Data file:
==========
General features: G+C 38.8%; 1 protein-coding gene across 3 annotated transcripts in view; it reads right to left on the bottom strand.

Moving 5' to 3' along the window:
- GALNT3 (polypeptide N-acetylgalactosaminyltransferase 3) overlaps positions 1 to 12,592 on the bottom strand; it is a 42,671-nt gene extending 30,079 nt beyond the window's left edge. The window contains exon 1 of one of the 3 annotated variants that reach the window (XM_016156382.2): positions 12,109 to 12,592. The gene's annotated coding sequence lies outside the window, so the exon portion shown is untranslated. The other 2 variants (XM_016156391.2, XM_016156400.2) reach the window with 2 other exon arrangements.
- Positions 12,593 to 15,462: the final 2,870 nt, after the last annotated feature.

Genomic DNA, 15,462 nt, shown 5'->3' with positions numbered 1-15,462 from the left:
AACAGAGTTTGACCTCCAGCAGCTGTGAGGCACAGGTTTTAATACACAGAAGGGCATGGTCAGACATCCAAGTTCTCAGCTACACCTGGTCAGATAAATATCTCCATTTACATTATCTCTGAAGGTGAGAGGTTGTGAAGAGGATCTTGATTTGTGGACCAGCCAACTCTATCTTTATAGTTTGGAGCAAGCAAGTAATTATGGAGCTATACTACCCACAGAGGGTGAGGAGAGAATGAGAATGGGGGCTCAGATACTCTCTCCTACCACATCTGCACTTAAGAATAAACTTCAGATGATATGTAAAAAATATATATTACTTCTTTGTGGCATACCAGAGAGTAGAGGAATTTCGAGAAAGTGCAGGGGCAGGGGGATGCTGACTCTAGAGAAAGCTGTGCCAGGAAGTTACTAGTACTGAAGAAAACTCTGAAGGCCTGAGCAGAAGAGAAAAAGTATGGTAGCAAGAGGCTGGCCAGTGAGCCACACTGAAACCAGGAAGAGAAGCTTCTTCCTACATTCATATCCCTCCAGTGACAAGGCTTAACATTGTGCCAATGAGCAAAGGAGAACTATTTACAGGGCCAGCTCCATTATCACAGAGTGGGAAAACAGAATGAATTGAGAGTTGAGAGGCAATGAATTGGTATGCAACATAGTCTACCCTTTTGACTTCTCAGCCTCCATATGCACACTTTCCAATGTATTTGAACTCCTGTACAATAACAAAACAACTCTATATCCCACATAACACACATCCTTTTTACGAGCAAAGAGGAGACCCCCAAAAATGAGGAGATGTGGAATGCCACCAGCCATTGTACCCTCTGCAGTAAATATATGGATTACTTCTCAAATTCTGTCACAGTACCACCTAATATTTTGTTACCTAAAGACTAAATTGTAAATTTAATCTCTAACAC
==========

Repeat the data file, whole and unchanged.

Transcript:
General features: G+C 38.8%; 1 protein-coding gene across 3 annotated transcripts in view; it reads right to left on the bottom strand.

Moving 5' to 3' along the window:
- GALNT3 (polypeptide N-acetylgalactosaminyltransferase 3) overlaps positions 1 to 12,592 on the bottom strand; it is a 42,671-nt gene extending 30,079 nt beyond the window's left edge. The window contains exon 1 of one of the 3 annotated variants that reach the window (XM_016156382.2): positions 12,109 to 12,592. The gene's annotated coding sequence lies outside the window, so the exon portion shown is untranslated. The other 2 variants (XM_016156391.2, XM_016156400.2) reach the window with 2 other exon arrangements.
- Positions 12,593 to 15,462: the final 2,870 nt, after the last annotated feature.

Genomic DNA, 15,462 nt, shown 5'->3' with positions numbered 1-15,462 from the left:
AACAGAGTTTGACCTCCAGCAGCTGTGAGGCACAGGTTTTAATACACAGAAGGGCATGGTCAGACATCCAAGTTCTCAGCTACACCTGGTCAGATAAATATCTCCATTTACATTATCTCTGAAGGTGAGAGGTTGTGAAGAGGATCTTGATTTGTGGACCAGCCAACTCTATCTTTATAGTTTGGAGCAAGCAAGTAATTATGGAGCTATACTACCCACAGAGGGTGAGGAGAGAATGAGAATGGGGGCTCAGATACTCTCTCCTACCACATCTGCACTTAAGAATAAACTTCAGATGATATGTAAAAAATATATATTACTTCTTTGTGGCATACCAGAGAGTAGAGGAATTTCGAGAAAGTGCAGGGGCAGGGGGATGCTGACTCTAGAGAAAGCTGTGCCAGGAAGTTACTAGTACTGAAGAAAACTCTGAAGGCCTGAGCAGAAGAGAAAAAGTATGGTAGCAAGAGGCTGGCCAGTGAGCCACACTGAAACCAGGAAGAGAAGCTTCTTCCTACATTCATATCCCTCCAGTGACAAGGCTTAACATTGTGCCAATGAGCAAAGGAGAACTATTTACAGGGCCAGCTCCATTATCACAGAGTGGGAAAACAGAATGAATTGAGAGTTGAGAGGCAATGAATTGGTATGCAACATAGTCTACCCTTTTGACTTCTCAGCCTCCATATGCACACTTTCCAATGTATTTGAACTCCTGTACAATAACAAAACAACTCTATATCCCACATAACACACATCCTTTTTACGAGCAAAGAGGAGACCCCCAAAAATGAGGAGATGTGGAATGCCACCAGCCATTGTACCCTCTGCAGTAAATATATGGATTACTTCTCAAATTCTGTCACAGTACCACCTAATATTTTGTTACCTAAAGACTAAATTGTAAATTTAATCTCTAACAC